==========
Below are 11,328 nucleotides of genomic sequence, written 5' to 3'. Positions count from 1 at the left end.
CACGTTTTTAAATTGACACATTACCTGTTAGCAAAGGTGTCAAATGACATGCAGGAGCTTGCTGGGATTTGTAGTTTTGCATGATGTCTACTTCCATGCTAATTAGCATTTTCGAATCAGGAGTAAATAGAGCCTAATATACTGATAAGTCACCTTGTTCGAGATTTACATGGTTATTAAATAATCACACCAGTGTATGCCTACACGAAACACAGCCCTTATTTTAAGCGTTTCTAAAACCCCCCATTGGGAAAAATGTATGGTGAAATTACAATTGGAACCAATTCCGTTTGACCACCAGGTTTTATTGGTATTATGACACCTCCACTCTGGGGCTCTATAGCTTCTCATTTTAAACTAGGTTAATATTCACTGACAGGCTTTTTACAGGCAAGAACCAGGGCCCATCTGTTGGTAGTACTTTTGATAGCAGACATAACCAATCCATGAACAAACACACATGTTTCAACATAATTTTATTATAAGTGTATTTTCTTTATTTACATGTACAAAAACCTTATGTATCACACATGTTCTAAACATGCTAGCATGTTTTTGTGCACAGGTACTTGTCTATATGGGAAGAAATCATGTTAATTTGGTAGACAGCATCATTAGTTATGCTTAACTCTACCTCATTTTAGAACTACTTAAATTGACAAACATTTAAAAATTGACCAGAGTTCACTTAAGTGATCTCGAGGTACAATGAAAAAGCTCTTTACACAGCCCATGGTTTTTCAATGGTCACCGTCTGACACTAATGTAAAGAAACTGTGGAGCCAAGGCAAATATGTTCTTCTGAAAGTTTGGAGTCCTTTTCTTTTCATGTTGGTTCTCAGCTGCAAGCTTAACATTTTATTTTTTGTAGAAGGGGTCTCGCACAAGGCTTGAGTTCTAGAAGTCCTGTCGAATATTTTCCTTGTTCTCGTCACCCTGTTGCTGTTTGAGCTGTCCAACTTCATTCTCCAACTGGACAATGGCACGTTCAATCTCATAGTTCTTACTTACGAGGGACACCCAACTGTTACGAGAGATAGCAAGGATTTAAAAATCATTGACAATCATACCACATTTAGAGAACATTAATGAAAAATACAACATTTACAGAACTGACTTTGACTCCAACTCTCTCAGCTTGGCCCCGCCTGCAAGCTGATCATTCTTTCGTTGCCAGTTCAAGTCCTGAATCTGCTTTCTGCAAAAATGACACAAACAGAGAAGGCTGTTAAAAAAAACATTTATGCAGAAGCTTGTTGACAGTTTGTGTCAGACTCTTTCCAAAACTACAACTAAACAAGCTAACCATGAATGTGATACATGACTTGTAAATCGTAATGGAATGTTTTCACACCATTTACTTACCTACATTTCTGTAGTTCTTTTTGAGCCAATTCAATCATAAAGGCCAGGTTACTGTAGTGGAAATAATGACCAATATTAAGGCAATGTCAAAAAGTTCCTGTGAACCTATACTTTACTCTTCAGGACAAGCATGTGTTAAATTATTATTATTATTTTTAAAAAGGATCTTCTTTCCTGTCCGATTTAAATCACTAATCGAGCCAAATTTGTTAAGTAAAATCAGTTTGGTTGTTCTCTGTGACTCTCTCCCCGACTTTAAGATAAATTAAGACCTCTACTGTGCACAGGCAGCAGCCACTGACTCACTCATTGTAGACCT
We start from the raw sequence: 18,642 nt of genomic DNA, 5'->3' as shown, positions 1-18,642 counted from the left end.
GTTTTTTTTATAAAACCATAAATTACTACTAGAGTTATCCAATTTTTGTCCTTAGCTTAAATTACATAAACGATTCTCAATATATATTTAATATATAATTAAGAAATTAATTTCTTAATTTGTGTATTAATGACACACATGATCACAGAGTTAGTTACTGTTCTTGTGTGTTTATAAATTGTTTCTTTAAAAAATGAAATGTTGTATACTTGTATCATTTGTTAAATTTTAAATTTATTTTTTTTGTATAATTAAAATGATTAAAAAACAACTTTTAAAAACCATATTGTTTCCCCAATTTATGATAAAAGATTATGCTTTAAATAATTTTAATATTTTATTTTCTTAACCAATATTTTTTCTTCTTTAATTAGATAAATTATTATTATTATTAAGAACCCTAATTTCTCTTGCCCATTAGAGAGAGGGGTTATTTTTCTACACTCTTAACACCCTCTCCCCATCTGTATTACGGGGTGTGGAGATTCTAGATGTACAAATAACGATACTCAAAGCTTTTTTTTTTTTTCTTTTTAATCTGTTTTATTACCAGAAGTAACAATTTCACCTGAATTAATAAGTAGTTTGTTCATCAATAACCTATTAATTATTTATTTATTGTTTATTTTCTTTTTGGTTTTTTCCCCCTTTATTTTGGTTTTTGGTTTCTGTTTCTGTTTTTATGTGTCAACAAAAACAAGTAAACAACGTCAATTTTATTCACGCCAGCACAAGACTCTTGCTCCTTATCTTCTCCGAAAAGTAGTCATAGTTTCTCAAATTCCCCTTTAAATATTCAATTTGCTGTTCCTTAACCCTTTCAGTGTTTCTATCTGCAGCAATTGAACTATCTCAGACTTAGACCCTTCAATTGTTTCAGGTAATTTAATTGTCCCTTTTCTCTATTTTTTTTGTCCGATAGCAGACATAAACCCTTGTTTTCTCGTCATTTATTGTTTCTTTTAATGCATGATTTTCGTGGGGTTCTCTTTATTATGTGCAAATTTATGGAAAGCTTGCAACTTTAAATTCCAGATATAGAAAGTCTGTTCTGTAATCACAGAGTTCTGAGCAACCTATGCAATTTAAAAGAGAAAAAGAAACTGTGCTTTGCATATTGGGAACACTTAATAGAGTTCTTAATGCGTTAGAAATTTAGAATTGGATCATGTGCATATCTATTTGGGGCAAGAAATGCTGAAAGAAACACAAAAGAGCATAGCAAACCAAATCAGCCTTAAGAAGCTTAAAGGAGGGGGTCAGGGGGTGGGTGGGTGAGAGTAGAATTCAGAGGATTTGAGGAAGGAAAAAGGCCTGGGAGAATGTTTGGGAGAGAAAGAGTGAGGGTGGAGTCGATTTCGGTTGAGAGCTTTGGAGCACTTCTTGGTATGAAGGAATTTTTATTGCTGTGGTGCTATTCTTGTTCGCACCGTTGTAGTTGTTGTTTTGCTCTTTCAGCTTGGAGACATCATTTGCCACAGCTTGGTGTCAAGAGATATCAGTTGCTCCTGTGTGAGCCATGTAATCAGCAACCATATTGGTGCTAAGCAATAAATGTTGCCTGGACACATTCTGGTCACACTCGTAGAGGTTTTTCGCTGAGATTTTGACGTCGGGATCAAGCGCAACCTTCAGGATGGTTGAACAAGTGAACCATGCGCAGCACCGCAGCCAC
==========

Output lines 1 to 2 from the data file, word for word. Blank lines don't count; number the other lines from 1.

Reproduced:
Below are 11,328 nucleotides of genomic sequence, written 5' to 3'. Positions count from 1 at the left end.
CACGTTTTTAAATTGACACATTACCTGTTAGCAAAGGTGTCAAATGACATGCAGGAGCTTGCTGGGATTTGTAGTTTTGCATGATGTCTACTTCCATGCTAATTAGCATTTTCGAATCAGGAGTAAATAGAGCCTAATATACTGATAAGTCACCTTGTTCGAGATTTACATGGTTATTAAATAATCACACCAGTGTATGCCTACACGAAACACAGCCCTTATTTTAAGCGTTTCTAAAACCCCCCATTGGGAAAAATGTATGGTGAAATTACAATTGGAACCAATTCCGTTTGACCACCAGGTTTTATTGGTATTATGACACCTCCACTCTGGGGCTCTATAGCTTCTCATTTTAAACTAGGTTAATATTCACTGACAGGCTTTTTACAGGCAAGAACCAGGGCCCATCTGTTGGTAGTACTTTTGATAGCAGACATAACCAATCCATGAACAAACACACATGTTTCAACATAATTTTATTATAAGTGTATTTTCTTTATTTACATGTACAAAAACCTTATGTATCACACATGTTCTAAACATGCTAGCATGTTTTTGTGCACAGGTACTTGTCTATATGGGAAGAAATCATGTTAATTTGGTAGACAGCATCATTAGTTATGCTTAACTCTACCTCATTTTAGAACTACTTAAATTGACAAACATTTAAAAATTGACCAGAGTTCACTTAAGTGATCTCGAGGTACAATGAAAAAGCTCTTTACACAGCCCATGGTTTTTCAATGGTCACCGTCTGACACTAATGTAAAGAAACTGTGGAGCCAAGGCAAATATGTTCTTCTGAAAGTTTGGAGTCCTTTTCTTTTCATGTTGGTTCTCAGCTGCAAGCTTAACATTTTATTTTTTGTAGAAGGGGTCTCGCACAAGGCTTGAGTTCTAGAAGTCCTGTCGAATATTTTCCTTGTTCTCGTCACCCTGTTGCTGTTTGAGCTGTCCAACTTCATTCTCCAACTGGACAATGGCACGTTCAATCTCATAGTTCTTACTTACGAGGGACACCCAACTGTTACGAGAGATAGCAAGGATTTAAAAATCATTGACAATCATACCACATTTAGAGAACATTAATGAAAAATACAACATTTACAGAACTGACTTTGACTCCAACTCTCTCAGCTTGGCCCCGCCTGCAAGCTGATCATTCTTTCGTTGCCAGTTCAAGTCCTGAATCTGCTTTCTGCAAAAATGACACAAACAGAGAAGGCTGTTAAAAAAAACATTTATGCAGAAGCTTGTTGACAGTTTGTGTCAGACTCTTTCCAAAACTACAACTAAACAAGCTAACCATGAATGTGATACATGACTTGTAAATCGTAATGGAATGTTTTCACACCATTTACTTACCTACATTTCTGTAGTTCTTTTTGAGCCAATTCAATCATAAAGGCCAGGTTACTGTAGTGGAAATAATGACCAATATTAAGGCAATGTCAAAAAGTTCCTGTGAACCTATACTTTACTCTTCAGGACAAGCATGTGTTAAATTATTATTATTATTTTTAAAAAGGATCTTCTTTCCTGTCCGATTTAAATCACTAATCGAGCCAAATTTGTTAAGTAAAATCAGTTTGGTTGTTCTCTGTGACTCTCTCCCCGACTTTAAGATAAATTAAGACCTCTACTGTGCACAGGCAGCAGCCACTGACTCACTCATTGTAGACCT